5 Things Every Kitchen Knife Needs's featured image

In our humble opinion, kitchen knives are the most misunderstood items in the kitchen. Instead of being treated as the works of art they are, they’re relegated to the same drudgery imposed on utilitarian cutlery. Kitchen knives need daily pampering, but it’s not the hard work you think it is.


Kitchen Knives Need Quick Showers

If you buy your kitchen knives from a reputable kitchen knife shop, the first thing they’ll tell you is to resist putting your bladed beauties in the dishwasher or soaking them in the sink. Instead, wash and dry as you go. After chopping your food, hand wash your knife using a soft cloth or soft kitchen scrubber and a drop of gentle soap. Rinse thoroughly, dry and put away.


Kitchen Knives Need Alone Time

Kitchen knives need to be protected from bangs and dents, and you need to protect yourself and family members from their sharp blades. The knives themselves can be very pricey, but luckily their storage devices won’t break the bank. Storage options can range from a magnet strip, knife block, knife tray, or blade guard.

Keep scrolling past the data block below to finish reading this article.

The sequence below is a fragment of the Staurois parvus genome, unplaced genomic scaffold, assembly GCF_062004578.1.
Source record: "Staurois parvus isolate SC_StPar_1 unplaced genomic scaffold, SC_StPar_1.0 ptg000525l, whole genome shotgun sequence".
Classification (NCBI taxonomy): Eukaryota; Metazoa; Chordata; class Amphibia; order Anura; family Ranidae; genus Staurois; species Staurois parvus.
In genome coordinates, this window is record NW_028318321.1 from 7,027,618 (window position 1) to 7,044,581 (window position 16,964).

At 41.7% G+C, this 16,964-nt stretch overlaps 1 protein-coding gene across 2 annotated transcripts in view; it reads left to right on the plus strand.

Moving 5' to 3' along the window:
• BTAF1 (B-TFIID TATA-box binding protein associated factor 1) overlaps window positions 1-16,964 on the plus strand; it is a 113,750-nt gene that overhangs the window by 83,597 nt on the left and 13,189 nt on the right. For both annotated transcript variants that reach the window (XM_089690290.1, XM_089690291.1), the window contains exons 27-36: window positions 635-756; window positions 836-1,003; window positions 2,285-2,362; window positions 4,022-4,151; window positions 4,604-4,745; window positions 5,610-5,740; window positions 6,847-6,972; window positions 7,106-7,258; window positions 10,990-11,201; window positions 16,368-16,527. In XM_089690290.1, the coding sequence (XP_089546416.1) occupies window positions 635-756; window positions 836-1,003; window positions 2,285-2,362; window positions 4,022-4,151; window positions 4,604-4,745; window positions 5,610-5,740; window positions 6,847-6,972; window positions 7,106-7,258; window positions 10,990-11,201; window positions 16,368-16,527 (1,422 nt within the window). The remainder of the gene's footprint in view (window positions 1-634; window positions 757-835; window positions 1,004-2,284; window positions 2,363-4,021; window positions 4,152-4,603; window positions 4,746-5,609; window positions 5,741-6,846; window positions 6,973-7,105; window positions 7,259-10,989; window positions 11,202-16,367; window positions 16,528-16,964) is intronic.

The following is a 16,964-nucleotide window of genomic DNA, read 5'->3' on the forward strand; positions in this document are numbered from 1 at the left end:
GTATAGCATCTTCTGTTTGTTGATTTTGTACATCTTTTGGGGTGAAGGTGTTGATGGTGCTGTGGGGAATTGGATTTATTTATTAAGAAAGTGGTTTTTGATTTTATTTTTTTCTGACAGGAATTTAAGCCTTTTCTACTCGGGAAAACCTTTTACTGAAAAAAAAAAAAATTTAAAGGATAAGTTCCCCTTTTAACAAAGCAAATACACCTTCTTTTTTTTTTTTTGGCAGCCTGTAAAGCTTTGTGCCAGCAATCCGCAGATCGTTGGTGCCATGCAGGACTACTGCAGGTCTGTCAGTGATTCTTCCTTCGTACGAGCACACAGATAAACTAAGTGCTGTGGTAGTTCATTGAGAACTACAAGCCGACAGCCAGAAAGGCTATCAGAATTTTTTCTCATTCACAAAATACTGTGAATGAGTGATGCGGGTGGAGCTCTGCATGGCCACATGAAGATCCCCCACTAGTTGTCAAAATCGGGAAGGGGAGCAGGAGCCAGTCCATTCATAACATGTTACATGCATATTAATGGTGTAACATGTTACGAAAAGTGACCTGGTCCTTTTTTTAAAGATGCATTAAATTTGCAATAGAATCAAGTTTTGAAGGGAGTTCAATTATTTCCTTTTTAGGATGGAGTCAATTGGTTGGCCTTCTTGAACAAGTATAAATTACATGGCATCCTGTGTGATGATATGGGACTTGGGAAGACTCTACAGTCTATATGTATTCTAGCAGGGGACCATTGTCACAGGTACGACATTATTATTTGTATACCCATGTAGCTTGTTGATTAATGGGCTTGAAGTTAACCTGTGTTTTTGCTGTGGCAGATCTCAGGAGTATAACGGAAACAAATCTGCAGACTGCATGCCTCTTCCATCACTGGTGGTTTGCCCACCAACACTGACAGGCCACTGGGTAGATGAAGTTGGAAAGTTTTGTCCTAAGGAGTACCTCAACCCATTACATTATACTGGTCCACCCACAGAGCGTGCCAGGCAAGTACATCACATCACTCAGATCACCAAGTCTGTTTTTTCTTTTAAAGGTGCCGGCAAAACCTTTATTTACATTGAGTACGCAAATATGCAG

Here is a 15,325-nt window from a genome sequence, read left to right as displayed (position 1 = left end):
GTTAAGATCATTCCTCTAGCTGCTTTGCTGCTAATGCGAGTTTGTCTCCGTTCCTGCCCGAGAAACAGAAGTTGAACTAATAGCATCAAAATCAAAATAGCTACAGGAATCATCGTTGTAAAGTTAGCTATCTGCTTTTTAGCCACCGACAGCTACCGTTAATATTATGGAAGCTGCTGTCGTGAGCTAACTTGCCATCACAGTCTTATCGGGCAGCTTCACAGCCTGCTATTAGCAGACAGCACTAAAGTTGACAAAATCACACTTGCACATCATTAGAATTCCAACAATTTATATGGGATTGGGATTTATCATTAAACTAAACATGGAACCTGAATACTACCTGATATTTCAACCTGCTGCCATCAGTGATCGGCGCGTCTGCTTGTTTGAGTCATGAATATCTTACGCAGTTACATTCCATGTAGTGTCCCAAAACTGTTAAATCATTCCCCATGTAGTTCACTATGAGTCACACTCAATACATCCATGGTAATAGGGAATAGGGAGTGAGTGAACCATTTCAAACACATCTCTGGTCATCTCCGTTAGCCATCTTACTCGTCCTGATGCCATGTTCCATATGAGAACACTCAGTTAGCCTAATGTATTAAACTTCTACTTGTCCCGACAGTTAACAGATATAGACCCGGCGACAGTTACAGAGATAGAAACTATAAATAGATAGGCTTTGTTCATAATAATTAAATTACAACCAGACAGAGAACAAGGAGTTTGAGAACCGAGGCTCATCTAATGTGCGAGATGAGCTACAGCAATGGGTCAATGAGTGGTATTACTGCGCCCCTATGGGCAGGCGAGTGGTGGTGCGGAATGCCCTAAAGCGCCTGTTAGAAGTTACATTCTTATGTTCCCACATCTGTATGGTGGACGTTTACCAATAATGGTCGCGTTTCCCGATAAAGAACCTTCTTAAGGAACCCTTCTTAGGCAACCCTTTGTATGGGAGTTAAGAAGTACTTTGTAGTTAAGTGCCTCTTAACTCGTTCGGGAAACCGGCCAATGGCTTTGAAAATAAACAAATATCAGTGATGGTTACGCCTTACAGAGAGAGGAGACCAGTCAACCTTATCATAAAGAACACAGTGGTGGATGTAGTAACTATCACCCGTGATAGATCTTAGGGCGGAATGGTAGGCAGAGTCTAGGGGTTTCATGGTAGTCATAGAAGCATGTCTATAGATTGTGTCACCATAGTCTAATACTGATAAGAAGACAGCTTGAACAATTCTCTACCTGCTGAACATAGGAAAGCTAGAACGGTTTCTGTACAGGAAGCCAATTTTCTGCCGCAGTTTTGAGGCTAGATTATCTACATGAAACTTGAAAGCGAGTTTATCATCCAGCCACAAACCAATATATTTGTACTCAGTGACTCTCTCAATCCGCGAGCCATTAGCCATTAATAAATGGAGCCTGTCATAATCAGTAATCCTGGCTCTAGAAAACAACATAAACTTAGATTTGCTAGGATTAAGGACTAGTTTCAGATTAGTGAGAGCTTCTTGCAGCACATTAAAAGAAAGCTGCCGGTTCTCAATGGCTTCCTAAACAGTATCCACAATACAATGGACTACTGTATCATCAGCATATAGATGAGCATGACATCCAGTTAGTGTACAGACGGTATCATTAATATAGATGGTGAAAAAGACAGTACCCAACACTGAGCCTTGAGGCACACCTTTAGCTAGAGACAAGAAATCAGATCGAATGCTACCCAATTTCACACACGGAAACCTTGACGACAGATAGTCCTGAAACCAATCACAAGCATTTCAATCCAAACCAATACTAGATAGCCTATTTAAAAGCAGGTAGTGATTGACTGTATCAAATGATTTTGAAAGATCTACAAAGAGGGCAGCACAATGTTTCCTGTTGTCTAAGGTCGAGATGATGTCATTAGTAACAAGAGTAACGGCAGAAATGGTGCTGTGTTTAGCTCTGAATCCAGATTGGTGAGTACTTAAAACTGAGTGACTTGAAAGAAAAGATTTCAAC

Kitchen Knives Need Cutting Boards

The other thing you’ll hear from a reputable kitchen knife specialist is that you need to use a cutting board when chopping, slicing and dicing. If you chop on a metal, marble, granite or concrete countertop you risk damaging your knife blade – not to mention scratching the surface of your counter. Kitchen knives are more fragile than you think, and chopping on hard surfaces will cause them a lot of damage.


Kitchen Knives Need Infrequent Sharpening

It seems like we went from a generation of kitchen knife owners who only owned dull knives, to a generation who over-sharpen their knives. We can likely blame the popularity of cooking shows in the last decade to the overzealous sharpening happening across Canada. If you’re not sure what your kitchen knife blade’s needs are, get a professional involved.


Kitchen Knives Only Need Food

Don’t use the handle of your kitchen knife in place of a hammer; don’t use its blade to open a metal-sealed screw cap that won’t open; and don’t use the blade tip as a make-shift screwdriver. Make this your mantra: I will only use my kitchen knives for food preparation. Many professional kitchen supply stores offer knife sharpening for a small fee.

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Photo by Debby Hudson on Unsplash